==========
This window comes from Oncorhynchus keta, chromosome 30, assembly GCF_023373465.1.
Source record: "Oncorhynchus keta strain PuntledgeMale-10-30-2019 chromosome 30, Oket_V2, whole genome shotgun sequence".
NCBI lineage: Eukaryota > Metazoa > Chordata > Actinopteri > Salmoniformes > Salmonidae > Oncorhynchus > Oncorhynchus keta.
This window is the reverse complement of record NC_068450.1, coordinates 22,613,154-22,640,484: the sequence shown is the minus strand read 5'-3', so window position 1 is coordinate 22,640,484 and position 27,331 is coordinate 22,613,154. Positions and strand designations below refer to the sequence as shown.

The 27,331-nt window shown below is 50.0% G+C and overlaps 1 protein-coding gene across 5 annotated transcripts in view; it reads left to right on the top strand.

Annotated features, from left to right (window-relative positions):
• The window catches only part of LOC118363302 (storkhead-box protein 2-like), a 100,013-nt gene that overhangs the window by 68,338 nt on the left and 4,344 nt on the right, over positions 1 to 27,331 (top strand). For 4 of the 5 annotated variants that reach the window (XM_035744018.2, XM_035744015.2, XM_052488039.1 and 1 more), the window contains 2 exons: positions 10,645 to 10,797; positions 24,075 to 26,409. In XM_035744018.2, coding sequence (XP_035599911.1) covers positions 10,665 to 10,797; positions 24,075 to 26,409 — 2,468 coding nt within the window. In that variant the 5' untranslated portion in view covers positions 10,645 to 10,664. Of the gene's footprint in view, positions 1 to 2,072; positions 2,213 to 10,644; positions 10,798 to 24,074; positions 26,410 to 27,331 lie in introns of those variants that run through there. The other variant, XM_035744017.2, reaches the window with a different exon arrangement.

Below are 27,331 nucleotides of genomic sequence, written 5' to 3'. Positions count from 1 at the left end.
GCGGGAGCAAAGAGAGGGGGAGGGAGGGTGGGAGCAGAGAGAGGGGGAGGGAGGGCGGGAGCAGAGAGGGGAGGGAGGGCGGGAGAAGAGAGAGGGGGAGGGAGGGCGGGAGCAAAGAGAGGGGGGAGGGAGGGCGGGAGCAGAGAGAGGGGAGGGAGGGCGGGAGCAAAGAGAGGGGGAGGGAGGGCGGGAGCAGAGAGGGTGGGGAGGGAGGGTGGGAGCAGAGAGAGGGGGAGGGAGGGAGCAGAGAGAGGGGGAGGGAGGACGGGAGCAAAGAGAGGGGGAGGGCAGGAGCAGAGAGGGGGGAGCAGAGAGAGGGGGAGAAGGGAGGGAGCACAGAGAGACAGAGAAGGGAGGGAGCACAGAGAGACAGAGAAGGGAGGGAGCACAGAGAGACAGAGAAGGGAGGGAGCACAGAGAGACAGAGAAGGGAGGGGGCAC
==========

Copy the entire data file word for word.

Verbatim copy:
This window comes from Oncorhynchus keta, chromosome 30, assembly GCF_023373465.1.
Source record: "Oncorhynchus keta strain PuntledgeMale-10-30-2019 chromosome 30, Oket_V2, whole genome shotgun sequence".
NCBI lineage: Eukaryota > Metazoa > Chordata > Actinopteri > Salmoniformes > Salmonidae > Oncorhynchus > Oncorhynchus keta.
This window is the reverse complement of record NC_068450.1, coordinates 22,613,154-22,640,484: the sequence shown is the minus strand read 5'-3', so window position 1 is coordinate 22,640,484 and position 27,331 is coordinate 22,613,154. Positions and strand designations below refer to the sequence as shown.

The 27,331-nt window shown below is 50.0% G+C and overlaps 1 protein-coding gene across 5 annotated transcripts in view; it reads left to right on the top strand.

Annotated features, from left to right (window-relative positions):
• The window catches only part of LOC118363302 (storkhead-box protein 2-like), a 100,013-nt gene that overhangs the window by 68,338 nt on the left and 4,344 nt on the right, over positions 1 to 27,331 (top strand). For 4 of the 5 annotated variants that reach the window (XM_035744018.2, XM_035744015.2, XM_052488039.1 and 1 more), the window contains 2 exons: positions 10,645 to 10,797; positions 24,075 to 26,409. In XM_035744018.2, coding sequence (XP_035599911.1) covers positions 10,665 to 10,797; positions 24,075 to 26,409 — 2,468 coding nt within the window. In that variant the 5' untranslated portion in view covers positions 10,645 to 10,664. Of the gene's footprint in view, positions 1 to 2,072; positions 2,213 to 10,644; positions 10,798 to 24,074; positions 26,410 to 27,331 lie in introns of those variants that run through there. The other variant, XM_035744017.2, reaches the window with a different exon arrangement.

Below are 27,331 nucleotides of genomic sequence, written 5' to 3'. Positions count from 1 at the left end.
GCGGGAGCAAAGAGAGGGGGAGGGAGGGTGGGAGCAGAGAGAGGGGGAGGGAGGGCGGGAGCAGAGAGGGGAGGGAGGGCGGGAGAAGAGAGAGGGGGAGGGAGGGCGGGAGCAAAGAGAGGGGGGAGGGAGGGCGGGAGCAGAGAGAGGGGAGGGAGGGCGGGAGCAAAGAGAGGGGGAGGGAGGGCGGGAGCAGAGAGGGTGGGGAGGGAGGGTGGGAGCAGAGAGAGGGGGAGGGAGGGAGCAGAGAGAGGGGGAGGGAGGACGGGAGCAAAGAGAGGGGGAGGGCAGGAGCAGAGAGGGGGGAGCAGAGAGAGGGGGAGAAGGGAGGGAGCACAGAGAGACAGAGAAGGGAGGGAGCACAGAGAGACAGAGAAGGGAGGGAGCACAGAGAGACAGAGAAGGGAGGGAGCACAGAGAGACAGAGAAGGGAGGGGGCAC